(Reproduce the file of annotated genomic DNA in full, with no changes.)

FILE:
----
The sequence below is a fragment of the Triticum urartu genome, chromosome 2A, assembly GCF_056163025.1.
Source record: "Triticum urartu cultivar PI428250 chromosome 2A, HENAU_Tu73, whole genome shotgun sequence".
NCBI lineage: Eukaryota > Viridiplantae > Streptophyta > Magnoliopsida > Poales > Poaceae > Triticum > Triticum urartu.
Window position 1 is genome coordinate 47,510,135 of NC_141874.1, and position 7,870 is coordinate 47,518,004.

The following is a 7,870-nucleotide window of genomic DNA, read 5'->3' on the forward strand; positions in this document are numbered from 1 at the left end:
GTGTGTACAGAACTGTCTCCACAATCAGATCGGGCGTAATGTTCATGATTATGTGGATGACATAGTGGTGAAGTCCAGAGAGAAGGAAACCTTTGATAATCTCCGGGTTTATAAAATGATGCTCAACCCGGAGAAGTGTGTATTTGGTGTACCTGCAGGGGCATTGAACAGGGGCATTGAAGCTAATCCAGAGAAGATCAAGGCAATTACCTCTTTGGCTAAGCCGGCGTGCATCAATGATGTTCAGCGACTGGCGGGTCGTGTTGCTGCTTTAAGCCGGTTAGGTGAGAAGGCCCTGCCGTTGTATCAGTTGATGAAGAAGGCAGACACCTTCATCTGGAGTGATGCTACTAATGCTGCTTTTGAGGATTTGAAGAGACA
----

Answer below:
The sequence below is a fragment of the Triticum urartu genome, chromosome 2A, assembly GCF_056163025.1.
Source record: "Triticum urartu cultivar PI428250 chromosome 2A, HENAU_Tu73, whole genome shotgun sequence".
NCBI lineage: Eukaryota > Viridiplantae > Streptophyta > Magnoliopsida > Poales > Poaceae > Triticum > Triticum urartu.
Window position 1 is genome coordinate 47,510,135 of NC_141874.1, and position 7,870 is coordinate 47,518,004.

The following is a 7,870-nucleotide window of genomic DNA, read 5'->3' on the forward strand; positions in this document are numbered from 1 at the left end:
GTGTGTACAGAACTGTCTCCACAATCAGATCGGGCGTAATGTTCATGATTATGTGGATGACATAGTGGTGAAGTCCAGAGAGAAGGAAACCTTTGATAATCTCCGGGTTTATAAAATGATGCTCAACCCGGAGAAGTGTGTATTTGGTGTACCTGCAGGGGCATTGAACAGGGGCATTGAAGCTAATCCAGAGAAGATCAAGGCAATTACCTCTTTGGCTAAGCCGGCGTGCATCAATGATGTTCAGCGACTGGCGGGTCGTGTTGCTGCTTTAAGCCGGTTAGGTGAGAAGGCCCTGCCGTTGTATCAGTTGATGAAGAAGGCAGACACCTTCATCTGGAGTGATGCTACTAATGCTGCTTTTGAGGATTTGAAGAGACA